There was a lot of tension and excitement during the tied test match between West Indies and Australia, which you wouldn’t believe. Having scored a single, Wally Grout faced the first ball of the last over, which was to be bowled by Wes Hall, with Australia needing six runs to win, and three wickets remaining in the match.
The first ball hits Wally Grout high on the leg and then drops in front of him. As Wally Grout scrambles to catch the ball, Richie Benaud reaches it almost before him.
A second ball – this is the bouncer from Wes Hall. Richie Benaud edges his hook, and Alexander makes the catch at the wicket-keeper’s feet.
The third ball of the innings is played for no run by the new batsman, Meckiff.
The fourth ball – goes through to the wicket-keeper. The batsmen run, Hall runs, Grout reaches the striker’s end safely, and Wes Hall throws again at Meckiff’s end and fails there as well, thus preventing the overthrow from being made. A total of four runs is needed, four balls remain, and two wickets need to be taken.
Ball Five – is struck into the air by Grout as he hits the ball. It is Kanhai who is under the ball at midwicket. When Hall attempts to catch the ball, the ball lands on the ground and Grout and Meckiff run it. It takes three to win.
The sixth ball – is hit by Meckiff toward the unattended square-leg boundary area. There is a strong feeling that Meckiff will score at least three runs and win the game. Just as the batsmen turn for the winning run, Conrad Hunte reaches the ball. What a great throw that was. As Alexander lunges for the stumps, Grout is out for a duck. Scores are tied – both teams have 737 scores.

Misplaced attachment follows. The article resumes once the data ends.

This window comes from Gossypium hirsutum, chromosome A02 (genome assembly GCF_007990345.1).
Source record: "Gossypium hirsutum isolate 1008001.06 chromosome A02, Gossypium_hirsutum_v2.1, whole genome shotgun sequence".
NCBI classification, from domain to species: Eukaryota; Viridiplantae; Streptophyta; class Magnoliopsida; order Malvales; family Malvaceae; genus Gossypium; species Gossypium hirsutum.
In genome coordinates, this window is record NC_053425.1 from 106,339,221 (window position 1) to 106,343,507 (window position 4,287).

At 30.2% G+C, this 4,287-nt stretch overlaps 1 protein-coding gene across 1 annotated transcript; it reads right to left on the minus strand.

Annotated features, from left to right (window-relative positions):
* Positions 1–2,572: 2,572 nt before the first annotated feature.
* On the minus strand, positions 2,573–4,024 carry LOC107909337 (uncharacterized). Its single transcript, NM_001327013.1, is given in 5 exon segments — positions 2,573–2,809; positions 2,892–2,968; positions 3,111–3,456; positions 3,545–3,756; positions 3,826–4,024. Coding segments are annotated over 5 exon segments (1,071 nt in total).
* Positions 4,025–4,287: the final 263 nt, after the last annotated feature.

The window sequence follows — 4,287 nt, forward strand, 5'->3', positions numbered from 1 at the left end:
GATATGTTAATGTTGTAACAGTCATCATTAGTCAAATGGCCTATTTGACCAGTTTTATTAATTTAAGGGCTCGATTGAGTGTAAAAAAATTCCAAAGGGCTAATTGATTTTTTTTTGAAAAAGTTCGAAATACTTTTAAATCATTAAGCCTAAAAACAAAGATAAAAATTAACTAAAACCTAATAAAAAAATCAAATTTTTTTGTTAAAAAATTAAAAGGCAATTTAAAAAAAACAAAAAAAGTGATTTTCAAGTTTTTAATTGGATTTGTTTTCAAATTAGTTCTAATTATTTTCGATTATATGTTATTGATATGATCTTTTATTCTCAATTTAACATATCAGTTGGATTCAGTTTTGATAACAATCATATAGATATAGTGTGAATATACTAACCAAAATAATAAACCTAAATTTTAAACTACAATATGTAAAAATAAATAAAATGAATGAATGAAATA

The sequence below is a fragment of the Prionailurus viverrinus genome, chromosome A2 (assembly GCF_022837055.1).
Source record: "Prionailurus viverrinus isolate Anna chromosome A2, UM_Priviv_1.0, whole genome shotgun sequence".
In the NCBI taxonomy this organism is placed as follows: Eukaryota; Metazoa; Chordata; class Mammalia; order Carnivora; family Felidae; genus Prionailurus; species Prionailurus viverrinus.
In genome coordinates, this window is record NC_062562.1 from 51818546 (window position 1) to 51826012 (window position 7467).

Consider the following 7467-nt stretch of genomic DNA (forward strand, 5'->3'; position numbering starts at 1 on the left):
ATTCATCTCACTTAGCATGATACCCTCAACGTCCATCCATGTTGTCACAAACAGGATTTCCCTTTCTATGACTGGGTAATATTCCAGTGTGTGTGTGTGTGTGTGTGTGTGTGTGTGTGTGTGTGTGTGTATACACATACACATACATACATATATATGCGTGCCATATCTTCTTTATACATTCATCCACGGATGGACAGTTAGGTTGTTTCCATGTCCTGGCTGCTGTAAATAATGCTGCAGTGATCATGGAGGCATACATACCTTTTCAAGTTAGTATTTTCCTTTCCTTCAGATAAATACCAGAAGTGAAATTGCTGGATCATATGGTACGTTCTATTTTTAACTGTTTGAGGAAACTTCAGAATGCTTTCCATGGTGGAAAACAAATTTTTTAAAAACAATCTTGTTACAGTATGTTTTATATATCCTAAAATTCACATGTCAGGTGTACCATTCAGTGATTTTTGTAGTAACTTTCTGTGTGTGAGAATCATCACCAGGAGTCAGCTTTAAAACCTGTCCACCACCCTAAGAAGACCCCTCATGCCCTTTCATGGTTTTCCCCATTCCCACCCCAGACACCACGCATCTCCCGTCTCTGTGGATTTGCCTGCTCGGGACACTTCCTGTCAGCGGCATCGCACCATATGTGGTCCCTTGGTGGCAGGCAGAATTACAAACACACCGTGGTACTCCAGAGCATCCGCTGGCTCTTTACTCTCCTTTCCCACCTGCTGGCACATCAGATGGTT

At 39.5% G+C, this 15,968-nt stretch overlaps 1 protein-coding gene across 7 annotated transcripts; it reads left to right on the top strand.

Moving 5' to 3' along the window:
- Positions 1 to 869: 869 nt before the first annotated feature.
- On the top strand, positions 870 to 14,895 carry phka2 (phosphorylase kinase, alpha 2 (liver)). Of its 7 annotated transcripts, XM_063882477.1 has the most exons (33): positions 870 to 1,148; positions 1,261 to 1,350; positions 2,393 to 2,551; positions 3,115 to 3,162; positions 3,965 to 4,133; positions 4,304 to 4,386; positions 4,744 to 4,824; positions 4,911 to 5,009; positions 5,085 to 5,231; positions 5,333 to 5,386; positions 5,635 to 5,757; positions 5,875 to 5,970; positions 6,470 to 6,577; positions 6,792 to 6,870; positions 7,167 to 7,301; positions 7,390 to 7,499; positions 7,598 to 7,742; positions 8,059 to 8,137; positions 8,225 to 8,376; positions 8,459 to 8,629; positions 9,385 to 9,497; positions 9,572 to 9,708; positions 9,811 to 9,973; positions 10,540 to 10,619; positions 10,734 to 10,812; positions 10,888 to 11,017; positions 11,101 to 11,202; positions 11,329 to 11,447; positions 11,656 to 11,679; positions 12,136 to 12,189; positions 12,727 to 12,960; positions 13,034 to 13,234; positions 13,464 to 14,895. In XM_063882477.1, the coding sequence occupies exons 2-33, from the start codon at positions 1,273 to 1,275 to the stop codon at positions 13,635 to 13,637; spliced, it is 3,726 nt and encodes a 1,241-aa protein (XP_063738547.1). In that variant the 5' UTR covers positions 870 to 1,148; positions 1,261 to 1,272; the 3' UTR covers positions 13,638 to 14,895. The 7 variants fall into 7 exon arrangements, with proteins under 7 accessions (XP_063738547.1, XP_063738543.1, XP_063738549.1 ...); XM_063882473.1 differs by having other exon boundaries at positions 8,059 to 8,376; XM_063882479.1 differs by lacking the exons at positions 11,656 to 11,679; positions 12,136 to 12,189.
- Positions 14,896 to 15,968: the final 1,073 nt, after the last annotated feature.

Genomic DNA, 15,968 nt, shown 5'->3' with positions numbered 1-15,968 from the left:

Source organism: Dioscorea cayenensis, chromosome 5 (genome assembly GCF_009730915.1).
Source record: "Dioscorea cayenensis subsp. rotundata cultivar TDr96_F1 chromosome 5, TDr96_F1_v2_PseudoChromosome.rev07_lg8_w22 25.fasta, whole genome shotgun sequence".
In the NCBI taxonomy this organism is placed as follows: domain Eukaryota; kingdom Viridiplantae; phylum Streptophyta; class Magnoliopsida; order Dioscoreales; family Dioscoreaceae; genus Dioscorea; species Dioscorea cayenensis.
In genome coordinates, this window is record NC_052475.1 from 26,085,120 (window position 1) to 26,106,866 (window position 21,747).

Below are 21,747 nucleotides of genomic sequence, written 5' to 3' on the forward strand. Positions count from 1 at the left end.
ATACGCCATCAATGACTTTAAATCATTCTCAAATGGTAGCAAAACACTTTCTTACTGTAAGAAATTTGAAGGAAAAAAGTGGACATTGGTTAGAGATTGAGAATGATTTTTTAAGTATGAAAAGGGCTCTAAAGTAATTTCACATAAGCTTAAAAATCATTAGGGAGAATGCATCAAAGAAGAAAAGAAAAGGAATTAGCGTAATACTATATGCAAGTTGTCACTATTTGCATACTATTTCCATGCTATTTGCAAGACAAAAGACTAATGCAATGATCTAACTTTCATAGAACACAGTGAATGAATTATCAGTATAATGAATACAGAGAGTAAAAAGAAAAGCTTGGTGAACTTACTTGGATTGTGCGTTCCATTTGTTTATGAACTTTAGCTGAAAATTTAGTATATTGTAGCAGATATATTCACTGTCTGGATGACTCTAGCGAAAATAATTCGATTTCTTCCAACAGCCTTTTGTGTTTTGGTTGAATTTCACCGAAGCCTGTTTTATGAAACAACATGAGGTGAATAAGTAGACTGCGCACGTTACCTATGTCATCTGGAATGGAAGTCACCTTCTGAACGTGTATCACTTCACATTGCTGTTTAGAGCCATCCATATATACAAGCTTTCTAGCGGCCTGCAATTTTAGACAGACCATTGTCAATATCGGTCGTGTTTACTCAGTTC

The last Australian batsman, left-hander Lindsay Kline, clipped the last ball of the innings to the leg by clipping his leg. As the Australians prepare to bowl, Joe Solomon pounces on the ball and takes aim at the only stump he can see. He is able to hit 15-yard throws with ease. The unbelievable result, the game is tied. The first-ever instance of a test match tied in a dramatic fashion.
Richie Benaud and Frank Worrell left the field arm-in-arm after this incredible finish. The first Test match had more to offer than just a great finish. An outstanding game set the series alive and rejuvenated cricket. By putting on 66 for the last wicket, Lindsay Kline and Ken Mackay saved the match for Australia in the fourth Test. Tied matches are wonderful because everyone is able to contribute. A sightscreen might not have been freed on the first day of ground staff did not take four minutes to do so.
In the new era that the Brisbane match ushered in, Australia’s big cricket was played by cricketers who were at a great distance from the journeymen who dominated the early years of the game in this country. In order to tour with a team sprinkled with professional cricketers, Frank Worrell had to take time off from his university. Richie Benaud drove a smart red two-seater to the grounds accompanied by the Australians, as they drove their own cars to the grounds.
There was no one among them who ironed their own flannels. There were masseurs on each team, and both teams had their own masseurs. The players stayed in the best hotels in the country, they traveled by air from state to state, they owned their own bats, they kept their gear in their own cricket bags, and they were accustomed to TV, radio, and newspaper interviews on a daily basis.
Several of the tour members had booked contracts in their luggage long before the tour ended. It was Alan McGilvray who had become such an important figure in the game through his radio broadcasts that umpires began making special signals in the stands telling him when a batsman was out leg before wicket or caught behind.